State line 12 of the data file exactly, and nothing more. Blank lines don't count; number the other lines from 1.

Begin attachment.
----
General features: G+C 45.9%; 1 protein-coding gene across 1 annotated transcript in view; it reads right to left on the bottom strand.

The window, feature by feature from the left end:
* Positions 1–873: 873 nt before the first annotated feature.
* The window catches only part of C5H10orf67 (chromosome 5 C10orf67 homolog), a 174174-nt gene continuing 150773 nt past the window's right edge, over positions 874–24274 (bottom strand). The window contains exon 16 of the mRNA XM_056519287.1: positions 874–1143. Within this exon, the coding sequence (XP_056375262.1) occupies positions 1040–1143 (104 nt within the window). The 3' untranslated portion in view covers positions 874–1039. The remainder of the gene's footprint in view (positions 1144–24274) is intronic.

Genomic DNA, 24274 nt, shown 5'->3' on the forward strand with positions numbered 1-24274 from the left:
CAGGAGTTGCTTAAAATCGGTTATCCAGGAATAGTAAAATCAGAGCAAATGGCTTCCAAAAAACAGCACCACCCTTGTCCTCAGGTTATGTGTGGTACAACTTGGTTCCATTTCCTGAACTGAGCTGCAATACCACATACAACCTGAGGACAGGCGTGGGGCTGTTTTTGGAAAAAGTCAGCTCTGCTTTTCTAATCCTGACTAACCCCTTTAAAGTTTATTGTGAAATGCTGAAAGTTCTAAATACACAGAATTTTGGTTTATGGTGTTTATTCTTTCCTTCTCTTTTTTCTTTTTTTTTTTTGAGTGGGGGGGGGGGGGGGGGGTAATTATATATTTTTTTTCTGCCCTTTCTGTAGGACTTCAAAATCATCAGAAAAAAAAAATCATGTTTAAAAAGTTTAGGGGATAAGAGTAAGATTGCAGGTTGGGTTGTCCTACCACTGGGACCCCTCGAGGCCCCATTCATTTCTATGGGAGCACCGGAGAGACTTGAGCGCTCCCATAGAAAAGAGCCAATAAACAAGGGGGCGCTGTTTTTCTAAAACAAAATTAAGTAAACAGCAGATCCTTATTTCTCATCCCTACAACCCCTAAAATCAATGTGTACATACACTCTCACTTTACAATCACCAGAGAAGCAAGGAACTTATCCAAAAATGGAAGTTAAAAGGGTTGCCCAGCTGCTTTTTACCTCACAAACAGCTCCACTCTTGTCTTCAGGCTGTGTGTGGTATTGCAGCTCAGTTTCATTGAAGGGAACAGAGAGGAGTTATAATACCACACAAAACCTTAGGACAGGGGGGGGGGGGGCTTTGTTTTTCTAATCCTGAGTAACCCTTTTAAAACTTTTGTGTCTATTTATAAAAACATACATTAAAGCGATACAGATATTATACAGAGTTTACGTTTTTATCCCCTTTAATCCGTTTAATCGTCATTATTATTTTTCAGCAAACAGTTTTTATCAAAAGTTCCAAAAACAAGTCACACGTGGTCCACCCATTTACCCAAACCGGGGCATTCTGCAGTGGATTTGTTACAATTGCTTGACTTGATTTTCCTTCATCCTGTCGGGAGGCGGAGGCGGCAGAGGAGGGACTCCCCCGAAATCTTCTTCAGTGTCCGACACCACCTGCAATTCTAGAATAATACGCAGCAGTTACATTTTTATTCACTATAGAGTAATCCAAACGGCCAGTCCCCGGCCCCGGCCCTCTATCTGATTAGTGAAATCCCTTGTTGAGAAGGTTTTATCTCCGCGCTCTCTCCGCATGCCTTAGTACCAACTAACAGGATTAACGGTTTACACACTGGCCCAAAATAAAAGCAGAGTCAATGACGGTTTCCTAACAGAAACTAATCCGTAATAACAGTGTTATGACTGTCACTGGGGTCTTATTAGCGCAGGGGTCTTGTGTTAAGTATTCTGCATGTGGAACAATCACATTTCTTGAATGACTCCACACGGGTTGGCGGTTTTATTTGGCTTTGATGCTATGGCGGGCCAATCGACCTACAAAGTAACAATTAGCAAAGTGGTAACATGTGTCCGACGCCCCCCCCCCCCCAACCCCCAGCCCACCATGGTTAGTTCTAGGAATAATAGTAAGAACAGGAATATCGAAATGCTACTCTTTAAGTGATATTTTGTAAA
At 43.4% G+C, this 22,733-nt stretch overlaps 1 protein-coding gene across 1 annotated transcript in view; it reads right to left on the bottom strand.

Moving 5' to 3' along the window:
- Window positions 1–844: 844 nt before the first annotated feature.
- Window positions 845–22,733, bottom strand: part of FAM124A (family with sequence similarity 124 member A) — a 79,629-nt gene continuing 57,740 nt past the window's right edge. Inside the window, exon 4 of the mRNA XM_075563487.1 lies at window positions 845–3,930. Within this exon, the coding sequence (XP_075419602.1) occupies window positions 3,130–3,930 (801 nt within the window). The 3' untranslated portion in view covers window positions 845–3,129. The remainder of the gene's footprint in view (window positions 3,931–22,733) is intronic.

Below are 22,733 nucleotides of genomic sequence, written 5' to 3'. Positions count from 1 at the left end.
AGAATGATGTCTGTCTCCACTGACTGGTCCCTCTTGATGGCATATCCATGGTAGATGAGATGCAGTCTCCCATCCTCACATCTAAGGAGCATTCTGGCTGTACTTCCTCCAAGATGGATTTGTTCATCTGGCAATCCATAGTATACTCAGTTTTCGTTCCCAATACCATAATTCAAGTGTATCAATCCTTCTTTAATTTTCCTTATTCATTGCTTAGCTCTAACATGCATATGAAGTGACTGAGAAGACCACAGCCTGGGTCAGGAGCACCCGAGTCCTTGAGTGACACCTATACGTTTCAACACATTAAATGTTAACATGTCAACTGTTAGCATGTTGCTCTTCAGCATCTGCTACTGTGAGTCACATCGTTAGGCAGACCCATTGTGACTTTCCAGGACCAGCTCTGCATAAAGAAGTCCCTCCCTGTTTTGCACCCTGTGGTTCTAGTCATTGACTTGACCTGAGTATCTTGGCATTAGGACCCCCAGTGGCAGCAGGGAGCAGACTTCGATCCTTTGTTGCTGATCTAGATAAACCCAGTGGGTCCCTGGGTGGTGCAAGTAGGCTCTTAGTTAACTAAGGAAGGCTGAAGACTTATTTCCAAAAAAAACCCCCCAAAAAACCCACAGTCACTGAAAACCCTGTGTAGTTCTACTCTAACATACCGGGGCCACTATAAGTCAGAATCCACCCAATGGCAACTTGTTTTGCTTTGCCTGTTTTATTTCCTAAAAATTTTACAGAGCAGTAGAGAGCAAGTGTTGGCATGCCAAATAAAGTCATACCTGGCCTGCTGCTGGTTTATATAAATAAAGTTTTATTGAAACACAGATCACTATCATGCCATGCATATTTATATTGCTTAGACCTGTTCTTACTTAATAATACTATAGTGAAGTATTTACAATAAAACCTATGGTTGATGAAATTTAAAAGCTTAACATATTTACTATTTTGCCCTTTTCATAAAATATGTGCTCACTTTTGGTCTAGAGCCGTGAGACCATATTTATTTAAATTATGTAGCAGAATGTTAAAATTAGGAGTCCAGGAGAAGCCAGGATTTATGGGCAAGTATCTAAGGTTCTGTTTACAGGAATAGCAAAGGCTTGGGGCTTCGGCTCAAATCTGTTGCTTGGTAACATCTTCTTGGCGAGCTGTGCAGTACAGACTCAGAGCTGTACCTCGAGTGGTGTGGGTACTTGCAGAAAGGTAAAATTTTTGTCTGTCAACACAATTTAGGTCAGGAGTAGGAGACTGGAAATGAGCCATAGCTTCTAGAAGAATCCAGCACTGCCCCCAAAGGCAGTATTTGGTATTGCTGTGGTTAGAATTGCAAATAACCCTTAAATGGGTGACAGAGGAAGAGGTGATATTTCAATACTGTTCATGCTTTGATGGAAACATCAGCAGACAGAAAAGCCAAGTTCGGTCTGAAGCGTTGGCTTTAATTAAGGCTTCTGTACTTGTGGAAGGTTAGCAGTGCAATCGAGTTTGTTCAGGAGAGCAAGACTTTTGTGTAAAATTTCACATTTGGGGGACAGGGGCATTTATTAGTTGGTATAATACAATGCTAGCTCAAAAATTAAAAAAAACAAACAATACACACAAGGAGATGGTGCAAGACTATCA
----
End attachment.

AGAATGATGTCTGTCTCCACTGACTGGTCCCTCTTGATGGCATATCCATGGTAGATGAGATGCAGTCTCCCATCCTCACATCTAAGGAGCATTCTGGCTGTACTTCCTCCAAGATGGATTTGTTCATCTGGCAATCCATAGTATACTCAGTTTTCGTTCCCAATACCATAATTCAAGTGTATCAATCCTTCTTTAATTTTCCTTATTCATTGCTTAGCTCTAACATGCATATGAAGTGACTGAGAAGACCACAGCCTGGGTCAGGAGCACCCGAGTCCTTGAGTGACACCTATACGTTTCAACACATTAAATGTTAACATGTCAACTGTTAGCATGTTGCTCTTCAGCATCTGCTACTGTGAGTCACATCGTTAGGCAGACCCATTGTGACTTTCCAGGACCAGCTCTGCATAAAGAAGTCCCTCCCTGTTTTGCACCCTGTGGTTCTAGTCATTGACTTGACCTGAGTATCTTGGCATTAGGACCCCCAGTGGCAGCAGGGAGCAGACTTCGATCCTTTGTTGCTGATCTAGATAAACCCAGTGGGTCCCTGGGTGGTGCAAGTAGGCTCTTAGTTAACTAAGGAAGGCTGAAGACTTATTTCCAAAAAAAACCCCCCAAAAAACCCACAGTCACTGAAAACCCTGTGTAGTTCTACTCTAACATACCGGGGCCACTATAAGTCAGAATCCACCCAATGGCAACTTGTTTTGCTTTGCCTGTTTTATTTCCTAAAAATTTTACAGAGCAGTAGAGAGCAAGTGTTGGCATGCCAAATAAAGTCATACCTGGCCTGCTGCTGGTTTATATAAATAAAGTTTTATTGAAACACAGATCACTATCATGCCATGCATATTTATATTGCTTAGACCTGTTCTTACTTAATAATACTATAGTGAAGTATTTACAATAAAACCTATGGTTGATGAAATTTAAAAGCTTAACATATTTACTATTTTGCCCTTTTCATAAAATATGTGCTCACTTTTGGTCTAGAGCCGTGAGACCATATTTATTTAAATTATGTAGCAGAATGTTAAAATTAGGAGTCCAGGAGAAGCCAGGATTTATGGGCAAGTATCTAAGGTTCTGTTTACAGGAATAGCAAAGGCTTGGGGCTTCGGCTCAAATCTGTTGCTTGGTAACATCTTCTTGGCGAGCTGTGCAGTACAGACTCAGAGCTGTACCTCGAGTGGTGTGGGTACTTGCAGAAAGGTAAAATTTTTGTCTGTCAACACAATTTAGGTCAGGAGTAGGAGACTGGAAATGAGCCATAGCTTCTAGAAGAATCCAGCACTGCCCCCAAAGGCAGTATTTGGTATTGCTGTGGTTAGAATTGCAAATAACCCTTAAATGGGTGACAGAGGAAGAGGTGATATTTCAATACTGTTCATGCTTTGATGGAAACATCAGCAGACAGAAAAGCCAAGTTCGGTCTGAAGCGTTGGCTTTAATTAAGGCTTCTGTACTTGTGGAAGGTTAGCAGTGCAATCGAGTTTGTTCAGGAGAGCAAGACTTTTGTGTAAAATTTCACATTTGGGGGACAGGGGCATTTATTAGTTGGTATAATACAATGCTAGCTCAAAAATTAAAAAAAACAAACAATACACACAAGGAGATGGTGCAAGACTATCA